The New Brazilians
By Mike Bennighof, Ph.D.
In the actual Second World War, Brazil joined the Allied Powers in August 1942 and eventually sent an infantry division and air units to fight in Italy, while Brazilian warships helped patrol the Atlantic sea lanes. In our Second Great War alternative history, Brazil is involved almost from the start, pushed into alliance with the Central Powers by an Argentine surprise attack.
We tell the story of this South American naval war that never happened in Second Great War at Sea: Tropic of Capricorn, and in its expansion, Second Great War at Sea: Tropical Storm. The Brazilian fleet is built around a motley collection of battleships built in Britain, Germany and the United States. We looked at the ships appearing in Tropic of Capricorn in an earlier installment; this time we’ll discuss the reinforcements that arrive in Tropical Storm.
The American Castoffs
Though often listed as the U.S. Navy’s first modern battleships, South Carolina and her sister Michigan were modified versions of the Connecticut-class pre-dreadnoughts. Connecticut was a semi-dreadnought type, with eight 8-inch guns in twin turrets at the “corner” positions of her central citadel. Early design studies simply replaced the twin 8-inch turrets with single 12-inch mounts, with an eye toward upgrading the six existing Connecticuts to the same standard.
Testing showed that the ship's structure could not stand the added strain of the larger weapon's firing from that location. The designers then hit on a super-firing arrangement, mounting another twin 12-inch turret above and behind those already in place. Some feared that the crew of the lower turret would be killed by the blast effects of 12-inch guns going off so close over their heads despite the turret's armored roof. Testing on board a modified coast defense monitor showed no ill effects to assorted livestock jammed into the lower turret, and the design went forward.
The South Carolina class kept the same 16,000 ton displacement 18-knot speed as Connecticut, and abandoned the medium-caliber battery entirely, with only 22 3-inch guns to defend against torpedo-boat attacks. Her hull form, armor scheme and upper works were all based on the pre-dreadnought design as well. Too slow to operate alongside the true American dreadnoughts during the Great War, South Carolina and Michigan escorted troop convoys to Europe alongside their near-sisters.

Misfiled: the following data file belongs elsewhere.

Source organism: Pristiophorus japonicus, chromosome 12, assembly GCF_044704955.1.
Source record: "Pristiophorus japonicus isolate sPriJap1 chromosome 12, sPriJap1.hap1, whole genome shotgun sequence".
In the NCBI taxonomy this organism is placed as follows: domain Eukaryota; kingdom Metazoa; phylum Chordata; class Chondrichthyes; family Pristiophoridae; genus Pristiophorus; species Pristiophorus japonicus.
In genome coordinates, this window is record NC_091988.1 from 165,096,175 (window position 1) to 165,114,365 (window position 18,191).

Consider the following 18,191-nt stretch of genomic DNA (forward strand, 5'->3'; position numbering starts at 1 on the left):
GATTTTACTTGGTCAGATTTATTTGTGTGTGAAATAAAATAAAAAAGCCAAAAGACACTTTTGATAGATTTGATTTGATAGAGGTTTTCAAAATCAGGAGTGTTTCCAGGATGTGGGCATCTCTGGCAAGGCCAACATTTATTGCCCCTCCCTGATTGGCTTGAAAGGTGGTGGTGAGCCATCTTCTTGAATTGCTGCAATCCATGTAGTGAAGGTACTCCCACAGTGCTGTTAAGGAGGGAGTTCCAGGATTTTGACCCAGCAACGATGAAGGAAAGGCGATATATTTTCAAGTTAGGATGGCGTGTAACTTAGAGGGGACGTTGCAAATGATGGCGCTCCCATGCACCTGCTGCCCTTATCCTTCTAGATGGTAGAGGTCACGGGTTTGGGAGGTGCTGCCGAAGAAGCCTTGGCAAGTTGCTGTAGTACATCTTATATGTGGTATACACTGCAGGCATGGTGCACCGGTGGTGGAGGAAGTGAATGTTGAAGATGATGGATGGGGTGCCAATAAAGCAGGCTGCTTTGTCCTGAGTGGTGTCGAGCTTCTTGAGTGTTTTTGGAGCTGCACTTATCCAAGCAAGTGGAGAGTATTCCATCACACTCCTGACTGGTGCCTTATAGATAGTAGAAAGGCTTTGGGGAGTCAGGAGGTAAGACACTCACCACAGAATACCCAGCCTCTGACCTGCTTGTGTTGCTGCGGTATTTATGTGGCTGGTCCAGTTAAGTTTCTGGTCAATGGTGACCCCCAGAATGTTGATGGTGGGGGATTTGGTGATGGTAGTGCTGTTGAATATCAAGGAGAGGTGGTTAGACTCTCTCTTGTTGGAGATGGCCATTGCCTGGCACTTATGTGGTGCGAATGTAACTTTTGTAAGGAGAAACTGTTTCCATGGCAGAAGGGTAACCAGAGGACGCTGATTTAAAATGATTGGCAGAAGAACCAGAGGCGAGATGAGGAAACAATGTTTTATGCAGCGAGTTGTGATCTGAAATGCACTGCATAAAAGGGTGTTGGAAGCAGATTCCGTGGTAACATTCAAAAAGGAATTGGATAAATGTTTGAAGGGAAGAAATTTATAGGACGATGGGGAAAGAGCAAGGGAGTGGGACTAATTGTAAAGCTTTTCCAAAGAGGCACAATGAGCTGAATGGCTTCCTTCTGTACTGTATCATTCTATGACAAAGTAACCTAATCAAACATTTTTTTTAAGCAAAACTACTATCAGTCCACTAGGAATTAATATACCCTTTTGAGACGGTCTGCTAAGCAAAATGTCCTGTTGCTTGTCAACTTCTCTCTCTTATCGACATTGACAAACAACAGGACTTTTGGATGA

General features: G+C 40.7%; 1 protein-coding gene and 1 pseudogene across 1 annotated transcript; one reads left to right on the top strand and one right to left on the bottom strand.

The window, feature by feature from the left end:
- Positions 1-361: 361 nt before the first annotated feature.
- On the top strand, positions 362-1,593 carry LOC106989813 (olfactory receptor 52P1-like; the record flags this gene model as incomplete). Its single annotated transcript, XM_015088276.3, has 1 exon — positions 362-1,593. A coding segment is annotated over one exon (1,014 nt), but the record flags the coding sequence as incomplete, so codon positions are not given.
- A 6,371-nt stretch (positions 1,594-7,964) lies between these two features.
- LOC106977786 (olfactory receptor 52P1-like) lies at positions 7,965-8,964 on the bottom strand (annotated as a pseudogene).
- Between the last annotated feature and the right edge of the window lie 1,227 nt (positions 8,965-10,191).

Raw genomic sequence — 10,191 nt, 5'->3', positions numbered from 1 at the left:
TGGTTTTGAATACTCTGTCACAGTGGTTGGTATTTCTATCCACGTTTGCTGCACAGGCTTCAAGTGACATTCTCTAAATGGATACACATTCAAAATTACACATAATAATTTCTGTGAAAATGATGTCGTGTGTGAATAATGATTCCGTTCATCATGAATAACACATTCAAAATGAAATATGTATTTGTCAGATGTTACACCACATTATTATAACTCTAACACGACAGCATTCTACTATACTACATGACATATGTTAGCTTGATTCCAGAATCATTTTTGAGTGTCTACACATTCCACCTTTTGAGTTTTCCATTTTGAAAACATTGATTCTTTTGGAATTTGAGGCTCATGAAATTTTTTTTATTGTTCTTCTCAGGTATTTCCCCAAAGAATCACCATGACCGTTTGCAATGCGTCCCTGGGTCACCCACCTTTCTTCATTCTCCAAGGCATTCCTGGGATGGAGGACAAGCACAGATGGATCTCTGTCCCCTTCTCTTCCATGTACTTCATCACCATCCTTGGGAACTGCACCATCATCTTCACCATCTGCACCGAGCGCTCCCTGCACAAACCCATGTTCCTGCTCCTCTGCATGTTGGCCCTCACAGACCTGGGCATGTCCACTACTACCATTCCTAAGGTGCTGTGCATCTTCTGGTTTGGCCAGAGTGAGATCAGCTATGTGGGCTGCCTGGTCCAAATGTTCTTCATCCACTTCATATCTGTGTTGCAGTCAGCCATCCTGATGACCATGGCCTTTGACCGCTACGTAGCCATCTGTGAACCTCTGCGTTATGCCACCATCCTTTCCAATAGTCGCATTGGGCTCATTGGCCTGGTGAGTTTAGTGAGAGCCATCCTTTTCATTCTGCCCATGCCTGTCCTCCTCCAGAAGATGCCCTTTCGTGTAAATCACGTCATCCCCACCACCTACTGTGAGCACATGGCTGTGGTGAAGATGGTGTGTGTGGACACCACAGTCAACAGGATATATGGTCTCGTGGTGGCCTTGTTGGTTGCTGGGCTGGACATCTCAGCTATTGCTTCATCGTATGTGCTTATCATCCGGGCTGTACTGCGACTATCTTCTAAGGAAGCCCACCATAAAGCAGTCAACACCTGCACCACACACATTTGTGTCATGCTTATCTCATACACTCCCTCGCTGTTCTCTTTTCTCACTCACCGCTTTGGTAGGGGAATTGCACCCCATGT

In our Second Great War story line, the Brazilians have rescued these relics from the scrap heap, for re-construction as coast defense ships. The United States is willing to sell off surplus warships, but given the needs of the U.S. Navy the better ships simply are not made available.
Despite extensive and expensive work, they’re not useful for much beyond convoy escort well away from enemy bases, and perhaps well-escorted bombardment missions. They are by no means adequate replacements for the German-built coast defense ships lost to British air attacks during the past winter.
To make them somewhat survivable in the modern naval battlefield, they’ve had their coal-burning boilers and their triple-expansion engines replaced by new oil-fueled models and modern geared turbines. Given their age and the weight of additional protection, they can just make their original designed speed of 18.5 knots. Their hulls have been widened with new torpedo bulges, and additional armor has been added over their vital spaces and on their decks.
One of our four turrets has been removed to make room for those new turbines, and the six remaining 12-inch guns have been replaced with the slightly longer and more powerful 50-caliber Mark 7 model. A new helicopter hangar and landing pad have been added over the old barbette’s location. Their secondary armament has given way to a dozen 5-inch guns in six dual-purpose twin mounts, and their torpedo tubes have been removed.
The American Battleships
The first true American dreadnoughts, the Delaware class of two ships (the name ship and North Dakota) had been laid down in 1907 and commissioned in 1910. For comparative purposes, one (Delaware) had old-style reciprocating engines, while her sister had Curtiss turbines. Neither power plant proved very successful. Delaware was withdrawn early from her deployment with the British Grand Fleet during the First World War, while North Dakota was never sent and had her original turbines replaced in 1917.